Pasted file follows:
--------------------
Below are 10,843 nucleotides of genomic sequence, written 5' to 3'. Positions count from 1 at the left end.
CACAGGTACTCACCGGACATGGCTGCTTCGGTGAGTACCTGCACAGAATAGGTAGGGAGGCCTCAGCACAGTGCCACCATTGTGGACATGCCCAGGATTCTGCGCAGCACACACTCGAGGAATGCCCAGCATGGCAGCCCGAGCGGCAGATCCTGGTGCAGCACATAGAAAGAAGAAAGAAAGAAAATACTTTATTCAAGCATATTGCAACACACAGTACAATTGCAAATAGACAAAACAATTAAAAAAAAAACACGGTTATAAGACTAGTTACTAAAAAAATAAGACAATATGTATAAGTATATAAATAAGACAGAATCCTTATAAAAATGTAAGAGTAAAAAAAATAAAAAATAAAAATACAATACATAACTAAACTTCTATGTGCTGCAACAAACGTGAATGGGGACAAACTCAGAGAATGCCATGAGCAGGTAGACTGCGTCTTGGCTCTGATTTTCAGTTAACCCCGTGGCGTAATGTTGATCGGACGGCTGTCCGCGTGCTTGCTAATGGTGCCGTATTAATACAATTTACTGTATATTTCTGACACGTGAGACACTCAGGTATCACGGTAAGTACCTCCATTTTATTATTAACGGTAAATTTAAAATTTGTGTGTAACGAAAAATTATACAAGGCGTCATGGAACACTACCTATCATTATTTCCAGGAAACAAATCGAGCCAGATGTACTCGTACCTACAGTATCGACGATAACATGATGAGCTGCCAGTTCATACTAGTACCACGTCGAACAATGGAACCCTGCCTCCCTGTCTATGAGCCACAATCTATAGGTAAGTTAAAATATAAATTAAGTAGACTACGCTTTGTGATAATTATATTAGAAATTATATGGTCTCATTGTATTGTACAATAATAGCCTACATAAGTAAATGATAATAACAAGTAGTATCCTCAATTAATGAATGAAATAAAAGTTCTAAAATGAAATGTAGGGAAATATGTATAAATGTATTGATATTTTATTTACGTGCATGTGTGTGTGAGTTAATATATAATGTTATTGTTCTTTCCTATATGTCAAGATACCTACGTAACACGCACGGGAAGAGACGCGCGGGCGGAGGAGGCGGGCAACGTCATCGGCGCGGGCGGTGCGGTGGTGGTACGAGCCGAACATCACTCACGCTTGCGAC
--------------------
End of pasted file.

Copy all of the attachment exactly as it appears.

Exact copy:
Below are 10,843 nucleotides of genomic sequence, written 5' to 3'. Positions count from 1 at the left end.
CACAGGTACTCACCGGACATGGCTGCTTCGGTGAGTACCTGCACAGAATAGGTAGGGAGGCCTCAGCACAGTGCCACCATTGTGGACATGCCCAGGATTCTGCGCAGCACACACTCGAGGAATGCCCAGCATGGCAGCCCGAGCGGCAGATCCTGGTGCAGCACATAGAAAGAAGAAAGAAAGAAAATACTTTATTCAAGCATATTGCAACACACAGTACAATTGCAAATAGACAAAACAATTAAAAAAAAAACACGGTTATAAGACTAGTTACTAAAAAAATAAGACAATATGTATAAGTATATAAATAAGACAGAATCCTTATAAAAATGTAAGAGTAAAAAAAATAAAAAATAAAAATACAATACATAACTAAACTTCTATGTGCTGCAACAAACGTGAATGGGGACAAACTCAGAGAATGCCATGAGCAGGTAGACTGCGTCTTGGCTCTGATTTTCAGTTAACCCCGTGGCGTAATGTTGATCGGACGGCTGTCCGCGTGCTTGCTAATGGTGCCGTATTAATACAATTTACTGTATATTTCTGACACGTGAGACACTCAGGTATCACGGTAAGTACCTCCATTTTATTATTAACGGTAAATTTAAAATTTGTGTGTAACGAAAAATTATACAAGGCGTCATGGAACACTACCTATCATTATTTCCAGGAAACAAATCGAGCCAGATGTACTCGTACCTACAGTATCGACGATAACATGATGAGCTGCCAGTTCATACTAGTACCACGTCGAACAATGGAACCCTGCCTCCCTGTCTATGAGCCACAATCTATAGGTAAGTTAAAATATAAATTAAGTAGACTACGCTTTGTGATAATTATATTAGAAATTATATGGTCTCATTGTATTGTACAATAATAGCCTACATAAGTAAATGATAATAACAAGTAGTATCCTCAATTAATGAATGAAATAAAAGTTCTAAAATGAAATGTAGGGAAATATGTATAAATGTATTGATATTTTATTTACGTGCATGTGTGTGTGAGTTAATATATAATGTTATTGTTCTTTCCTATATGTCAAGATACCTACGTAACACGCACGGGAAGAGACGCGCGGGCGGAGGAGGCGGGCAACGTCATCGGCGCGGGCGGTGCGGTGGTGGTACGAGCCGAACATCACTCACGCTTGCGAC